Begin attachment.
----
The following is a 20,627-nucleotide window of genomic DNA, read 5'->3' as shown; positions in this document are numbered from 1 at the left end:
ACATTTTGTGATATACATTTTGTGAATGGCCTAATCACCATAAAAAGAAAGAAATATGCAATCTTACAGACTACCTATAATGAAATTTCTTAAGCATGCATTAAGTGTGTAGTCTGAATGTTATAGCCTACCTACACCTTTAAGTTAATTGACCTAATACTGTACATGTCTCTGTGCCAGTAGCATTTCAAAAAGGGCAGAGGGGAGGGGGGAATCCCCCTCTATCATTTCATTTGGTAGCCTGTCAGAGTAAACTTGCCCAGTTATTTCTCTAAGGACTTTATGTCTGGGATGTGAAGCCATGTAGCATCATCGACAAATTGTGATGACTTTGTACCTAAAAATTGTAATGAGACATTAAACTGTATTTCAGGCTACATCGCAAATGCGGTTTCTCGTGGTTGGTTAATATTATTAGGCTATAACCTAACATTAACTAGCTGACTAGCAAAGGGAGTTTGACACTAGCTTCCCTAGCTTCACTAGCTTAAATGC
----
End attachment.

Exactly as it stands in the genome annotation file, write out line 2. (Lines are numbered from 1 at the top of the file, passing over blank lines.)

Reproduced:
ACATTTTGTGATATACATTTTGTGAATGGCCTAATCACCATAAAAAGAAAGAAATATGCAATCTTACAGACTACCTATAATGAAATTTCTTAAGCATGCATTAAGTGTGTAGTCTGAATGTTATAGCCTACCTACACCTTTAAGTTAATTGACCTAATACTGTACATGTCTCTGTGCCAGTAGCATTTCAAAAAGGGCAGAGGGGAGGGGGGAATCCCCCTCTATCATTTCATTTGGTAGCCTGTCAGAGTAAACTTGCCCAGTTATTTCTCTAAGGACTTTATGTCTGGGATGTGAAGCCATGTAGCATCATCGACAAATTGTGATGACTTTGTACCTAAAAATTGTAATGAGACATTAAACTGTATTTCAGGCTACATCGCAAATGCGGTTTCTCGTGGTTGGTTAATATTATTAGGCTATAACCTAACATTAACTAGCTGACTAGCAAAGGGAGTTTGACACTAGCTTCCCTAGCTTCACTAGCTTAAATGC